Many people take the term “Internet of Things” too literally, and assume that IoT is about the things, themselves. But they’re missing the whole point! It’s not the “things” that makes IoT special. After all, connected devices are neither new nor particularly interesting, particularly since the data each individual item produces is of little value. But by networking these devices together, IoT enables us to benefit from their ability to combine simple data to produce usable intelligence. In turn, that intelligence can be used by businesses to increase operational efficiency, and by individuals to make life easier and more comfortable.
But despite the many benefits of IoT, the billions of connected sensors, devices, and other smart objects it comprises will also dramatically increase the diversity of threats we will face. As a result, securely embracing IoT will require a multi-layer approach to security – including cloud, perimeter, physical, and device-level security, as well as end-to-end data encryption.
Ensuring that we can reap the overwhelming benefits of IoT without undermining security isn’t going to happen on its own; it will take strong leadership and a great deal of teamwork throughout the industry. That’s why I’m proud that Chris Young, Cisco’s Senior Vice President of Security, recently topped the list as one of the top 100 thought leaders for IoT! It will take leaders like Chris, who have a strong understanding of security and a passion for IoT, to help ensure that we can securely embrace IoT.
I honestly expect IoT to change the world in a variety of ways. But truly harnessing its power requires that we inspire and cultivate a true culture of security throughout every level of the extended network – which means that leadership and teamwork will be far more valuable than the technology, itself.
Tags: Cisco, cyber security, Internet of Everything, internet of things, IoE, IoT, IoT Security, network security, security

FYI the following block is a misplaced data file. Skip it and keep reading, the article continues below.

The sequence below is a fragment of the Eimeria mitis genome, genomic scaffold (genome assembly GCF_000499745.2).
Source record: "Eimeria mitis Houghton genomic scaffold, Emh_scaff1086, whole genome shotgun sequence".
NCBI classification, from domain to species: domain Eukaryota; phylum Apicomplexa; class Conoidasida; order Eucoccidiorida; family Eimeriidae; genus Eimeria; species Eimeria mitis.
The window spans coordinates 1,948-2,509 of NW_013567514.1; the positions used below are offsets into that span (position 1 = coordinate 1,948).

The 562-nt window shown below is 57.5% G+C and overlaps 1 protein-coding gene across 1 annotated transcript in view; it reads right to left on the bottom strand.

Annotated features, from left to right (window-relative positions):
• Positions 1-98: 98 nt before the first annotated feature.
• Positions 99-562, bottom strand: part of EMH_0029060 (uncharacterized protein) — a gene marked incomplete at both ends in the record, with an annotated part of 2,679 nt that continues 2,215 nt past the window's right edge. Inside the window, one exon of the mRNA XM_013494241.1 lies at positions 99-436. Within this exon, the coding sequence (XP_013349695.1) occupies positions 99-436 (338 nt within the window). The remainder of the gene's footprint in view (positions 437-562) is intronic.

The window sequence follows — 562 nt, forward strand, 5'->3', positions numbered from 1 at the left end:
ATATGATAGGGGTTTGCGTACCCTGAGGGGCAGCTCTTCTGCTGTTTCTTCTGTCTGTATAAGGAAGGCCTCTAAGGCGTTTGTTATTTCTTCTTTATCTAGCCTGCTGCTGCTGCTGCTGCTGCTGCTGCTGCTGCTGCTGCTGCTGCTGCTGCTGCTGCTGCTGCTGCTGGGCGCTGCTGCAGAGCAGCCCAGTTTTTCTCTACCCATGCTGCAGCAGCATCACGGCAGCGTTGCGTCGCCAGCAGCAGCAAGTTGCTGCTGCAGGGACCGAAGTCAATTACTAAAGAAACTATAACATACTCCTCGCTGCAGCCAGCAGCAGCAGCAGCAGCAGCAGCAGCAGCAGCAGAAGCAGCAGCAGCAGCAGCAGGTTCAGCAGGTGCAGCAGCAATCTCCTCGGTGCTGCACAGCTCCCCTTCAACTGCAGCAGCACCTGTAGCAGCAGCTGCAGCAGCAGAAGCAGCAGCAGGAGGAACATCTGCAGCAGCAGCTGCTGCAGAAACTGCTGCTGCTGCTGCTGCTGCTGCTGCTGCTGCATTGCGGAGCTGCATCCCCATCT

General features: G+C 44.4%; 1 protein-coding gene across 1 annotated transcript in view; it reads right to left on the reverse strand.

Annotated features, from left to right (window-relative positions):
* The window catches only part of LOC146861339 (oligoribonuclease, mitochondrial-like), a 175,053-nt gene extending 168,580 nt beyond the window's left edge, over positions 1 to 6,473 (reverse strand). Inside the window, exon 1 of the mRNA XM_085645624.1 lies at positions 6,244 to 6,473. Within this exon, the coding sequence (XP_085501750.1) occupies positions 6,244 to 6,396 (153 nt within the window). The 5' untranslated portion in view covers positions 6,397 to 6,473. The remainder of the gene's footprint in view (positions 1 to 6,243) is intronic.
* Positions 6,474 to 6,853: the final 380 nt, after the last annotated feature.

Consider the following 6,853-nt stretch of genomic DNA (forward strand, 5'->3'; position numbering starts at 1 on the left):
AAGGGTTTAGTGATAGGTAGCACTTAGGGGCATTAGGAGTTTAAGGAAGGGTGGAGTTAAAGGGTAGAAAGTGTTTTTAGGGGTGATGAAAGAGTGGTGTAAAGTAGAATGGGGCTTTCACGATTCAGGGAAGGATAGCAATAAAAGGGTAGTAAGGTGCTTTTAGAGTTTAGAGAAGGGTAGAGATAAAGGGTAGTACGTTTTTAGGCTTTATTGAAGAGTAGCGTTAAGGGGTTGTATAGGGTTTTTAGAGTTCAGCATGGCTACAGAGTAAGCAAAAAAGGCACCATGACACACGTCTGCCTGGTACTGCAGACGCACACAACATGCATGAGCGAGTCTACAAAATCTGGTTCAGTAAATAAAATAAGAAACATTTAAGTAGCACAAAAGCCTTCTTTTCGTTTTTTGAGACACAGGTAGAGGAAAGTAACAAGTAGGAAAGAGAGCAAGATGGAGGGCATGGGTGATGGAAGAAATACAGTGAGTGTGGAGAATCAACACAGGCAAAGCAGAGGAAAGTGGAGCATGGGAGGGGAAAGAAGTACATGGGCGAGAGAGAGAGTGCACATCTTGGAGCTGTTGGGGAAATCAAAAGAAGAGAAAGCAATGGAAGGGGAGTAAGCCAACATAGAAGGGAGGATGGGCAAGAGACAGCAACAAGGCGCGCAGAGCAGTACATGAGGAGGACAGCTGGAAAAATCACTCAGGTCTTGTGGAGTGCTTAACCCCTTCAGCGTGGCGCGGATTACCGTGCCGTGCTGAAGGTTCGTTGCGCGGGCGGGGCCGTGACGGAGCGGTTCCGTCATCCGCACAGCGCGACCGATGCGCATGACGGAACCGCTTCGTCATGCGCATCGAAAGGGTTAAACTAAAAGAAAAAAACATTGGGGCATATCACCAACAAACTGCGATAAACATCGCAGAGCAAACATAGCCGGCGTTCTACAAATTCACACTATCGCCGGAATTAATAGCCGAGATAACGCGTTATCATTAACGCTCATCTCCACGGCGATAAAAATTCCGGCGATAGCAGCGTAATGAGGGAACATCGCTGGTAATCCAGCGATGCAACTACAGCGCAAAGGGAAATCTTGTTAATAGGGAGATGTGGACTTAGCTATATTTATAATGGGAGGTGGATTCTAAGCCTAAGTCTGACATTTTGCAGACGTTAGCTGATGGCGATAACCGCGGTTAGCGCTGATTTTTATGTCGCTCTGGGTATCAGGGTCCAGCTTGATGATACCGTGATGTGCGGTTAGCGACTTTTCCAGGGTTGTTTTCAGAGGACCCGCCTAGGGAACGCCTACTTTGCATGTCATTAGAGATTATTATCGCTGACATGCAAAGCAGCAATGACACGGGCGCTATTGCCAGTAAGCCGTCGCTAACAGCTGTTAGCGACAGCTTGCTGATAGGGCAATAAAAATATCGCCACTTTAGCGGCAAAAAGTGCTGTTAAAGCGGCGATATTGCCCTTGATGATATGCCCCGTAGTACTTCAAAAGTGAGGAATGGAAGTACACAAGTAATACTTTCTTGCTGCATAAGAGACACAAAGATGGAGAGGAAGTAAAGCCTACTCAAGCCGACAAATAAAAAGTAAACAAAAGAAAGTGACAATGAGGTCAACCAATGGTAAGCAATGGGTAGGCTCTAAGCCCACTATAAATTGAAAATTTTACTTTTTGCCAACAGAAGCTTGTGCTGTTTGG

Editor’s Note: This post is a response to EN Mobility Workspace. Please see that post for full context.
A colleague of mine here at Cisco, Jonathan, recently spoke well to the Evolution of Cisco Mobility Workspace Journey. Like all technologies, there is an adoption and engagement cycle based on maturity and risk level. We begin at the device-focused phase with a simple “get me on the network.” Following is the application-focused phase, “now that I am on what can I do with my ability to move around without a wire and work anytime and anywhere.” And the final is the overall experience, which is tailored to the user based on who they are, where they are, what they need or can do. And one can argue the next mobility phase for organizations is IoT (Internet of Things) as more single purpose devices (not necessarily with a user behind it) move to the wireless network.
What is critical to point out is the consistent requirement (not a nice to have) for security as the mobile user experience expands. Why is this so important? According to IDC over 47 percent of organizations see security enhancements required with their mobility initiative. The questions to consider are:
- What are the secure mobility issues today and potentially tomorrow?
- What are the implications?
- What is likelihood of these threats?
The top secure mobility concerns noted by numerous surveys indicate the following:
- Data protection
- Application access
- Lost and stolen device
- Rogue devices
Read More »
Tags: application access, cyber security, data protection, interop, lost device, mobile, MobileIron, Ponemon, rogue device, security, stolen device
It’s December and the 2013 cyber security news cycle has just about run its course. We’ve seen more and increasingly virulent attacks, continued “innovation” by adversaries, and a minor revival of distributed denial of services (DDOS) actions perpetrated by hacktivists and other socio-politically motived actors.